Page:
• Eclipse says:

      sorry but you are wrong, there’s no uncrackable game. If it runs on your hardware, you can crack it.
      The only way is using a streaming service like OnLive

    • diebroken says:

      You might have to do some searching on The Patches Scrolls (if the game is ‘old’ and not in the Game Index list, like Terminator: SkyNET), but the patches for just about any game should be on there at some point…

      (Assuming of course that it is a downloadable patch… now applying update StarCraft II for patch 866672.223333333!11a1 from the Blizzard servers… *sigh*)

    • Suits says:

      Crack will be available, but not official ones if you know what i mean.. *wink wink*

    • Squirrelfanatic says:

      @InternetBatman: No, it doesn’t. You just install the game with an alternative install.exe provided by the developers or a kind of “master code”. In case of Anno 1404 the patch will be very easy to locate, as it will be available from the developers site and probably distributed to other hosts rather quickly.

    • Milky1985 says:

      [EDIT] After all that, reply fail!

    • enobayram says:

      It’s possible to make uncrackable games. All AI could be running on the server for instance, and you wouldn’t have to stream the entire screen, just a few bps of information representing the AI actions. Crackers would have to implement their own AI, which is probably much more than what they usually do, and it’s outside their field of expertise.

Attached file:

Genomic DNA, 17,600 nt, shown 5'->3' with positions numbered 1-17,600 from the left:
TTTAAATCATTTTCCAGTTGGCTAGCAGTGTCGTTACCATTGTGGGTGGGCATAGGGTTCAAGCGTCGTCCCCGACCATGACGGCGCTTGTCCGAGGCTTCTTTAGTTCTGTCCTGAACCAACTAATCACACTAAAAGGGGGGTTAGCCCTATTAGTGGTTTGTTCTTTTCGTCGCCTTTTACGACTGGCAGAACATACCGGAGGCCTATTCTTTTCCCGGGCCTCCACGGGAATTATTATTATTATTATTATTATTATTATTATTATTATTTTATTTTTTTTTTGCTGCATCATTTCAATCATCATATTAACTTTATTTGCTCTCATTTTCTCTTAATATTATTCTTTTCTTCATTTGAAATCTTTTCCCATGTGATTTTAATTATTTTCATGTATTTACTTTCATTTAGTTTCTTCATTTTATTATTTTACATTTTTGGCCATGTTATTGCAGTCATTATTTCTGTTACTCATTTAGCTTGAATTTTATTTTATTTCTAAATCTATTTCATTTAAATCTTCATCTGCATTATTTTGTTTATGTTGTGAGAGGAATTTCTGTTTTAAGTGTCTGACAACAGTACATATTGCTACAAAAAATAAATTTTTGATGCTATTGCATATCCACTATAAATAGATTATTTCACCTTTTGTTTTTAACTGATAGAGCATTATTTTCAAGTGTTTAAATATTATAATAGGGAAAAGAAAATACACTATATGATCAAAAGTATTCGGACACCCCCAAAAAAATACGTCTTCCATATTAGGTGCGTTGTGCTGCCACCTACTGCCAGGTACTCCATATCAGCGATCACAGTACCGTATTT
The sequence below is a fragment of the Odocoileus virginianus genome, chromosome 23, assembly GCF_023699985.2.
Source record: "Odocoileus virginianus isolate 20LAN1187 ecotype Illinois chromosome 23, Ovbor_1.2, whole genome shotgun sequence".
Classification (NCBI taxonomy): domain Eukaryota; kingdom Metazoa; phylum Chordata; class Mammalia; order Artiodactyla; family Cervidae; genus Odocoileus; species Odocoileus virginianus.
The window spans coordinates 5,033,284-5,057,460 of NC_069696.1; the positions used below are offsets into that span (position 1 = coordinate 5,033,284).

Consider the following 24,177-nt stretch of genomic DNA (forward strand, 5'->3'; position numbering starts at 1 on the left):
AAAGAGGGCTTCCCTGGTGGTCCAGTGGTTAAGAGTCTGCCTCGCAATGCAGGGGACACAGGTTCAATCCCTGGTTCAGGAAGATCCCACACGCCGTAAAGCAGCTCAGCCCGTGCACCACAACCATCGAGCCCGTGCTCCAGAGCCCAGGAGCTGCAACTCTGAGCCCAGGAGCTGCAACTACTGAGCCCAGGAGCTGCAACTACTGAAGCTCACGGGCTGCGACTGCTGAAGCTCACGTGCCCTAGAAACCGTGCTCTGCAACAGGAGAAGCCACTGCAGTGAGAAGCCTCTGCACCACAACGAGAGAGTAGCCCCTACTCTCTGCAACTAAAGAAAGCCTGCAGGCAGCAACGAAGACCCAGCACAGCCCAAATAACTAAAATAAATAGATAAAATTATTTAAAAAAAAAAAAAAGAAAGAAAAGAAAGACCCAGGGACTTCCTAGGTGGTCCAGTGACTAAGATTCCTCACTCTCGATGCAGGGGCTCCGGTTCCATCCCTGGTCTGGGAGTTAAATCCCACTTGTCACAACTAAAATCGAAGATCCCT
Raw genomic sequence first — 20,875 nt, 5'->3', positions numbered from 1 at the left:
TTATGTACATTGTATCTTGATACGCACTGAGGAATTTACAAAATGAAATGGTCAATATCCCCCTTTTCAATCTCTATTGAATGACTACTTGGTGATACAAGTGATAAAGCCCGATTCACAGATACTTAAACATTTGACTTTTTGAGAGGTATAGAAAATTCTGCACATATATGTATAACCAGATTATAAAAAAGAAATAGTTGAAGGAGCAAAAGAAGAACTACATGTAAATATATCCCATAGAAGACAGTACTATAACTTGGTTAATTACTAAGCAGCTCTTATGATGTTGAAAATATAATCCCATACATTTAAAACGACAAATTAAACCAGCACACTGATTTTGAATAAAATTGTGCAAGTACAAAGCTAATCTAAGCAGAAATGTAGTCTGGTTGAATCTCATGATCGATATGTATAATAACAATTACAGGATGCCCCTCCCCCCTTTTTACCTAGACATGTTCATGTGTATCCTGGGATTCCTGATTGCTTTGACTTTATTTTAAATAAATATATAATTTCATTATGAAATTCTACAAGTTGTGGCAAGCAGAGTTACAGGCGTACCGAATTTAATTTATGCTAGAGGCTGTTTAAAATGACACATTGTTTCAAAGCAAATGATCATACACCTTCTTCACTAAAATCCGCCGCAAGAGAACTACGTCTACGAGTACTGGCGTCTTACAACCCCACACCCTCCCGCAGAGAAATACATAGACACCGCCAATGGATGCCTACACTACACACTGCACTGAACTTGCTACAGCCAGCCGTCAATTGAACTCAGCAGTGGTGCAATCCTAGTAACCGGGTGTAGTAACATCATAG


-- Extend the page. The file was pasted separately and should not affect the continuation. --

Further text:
Another far-distant solution could be, if game sales reach hundreds of millions, they could have USB dongles with specialized chips in them, running some of the critical game code. It would be almost impossible to clone that dongle, or replace its functionality (since your CPU will not be fast enough to emulate an ASIC)

    • Goomich says:

      @Squirrelfanatic
      Other example of Ubi removing their DRM was vegas 2. http://www.techdirt.com/articles/20080718/1117121722.shtml :D

    • MajorManiac says:

      @ enobayram:

      If you can think of a way to prevent piracy, someone smarter than us will think of a way to get around it.

      To quickly look at your two points for example: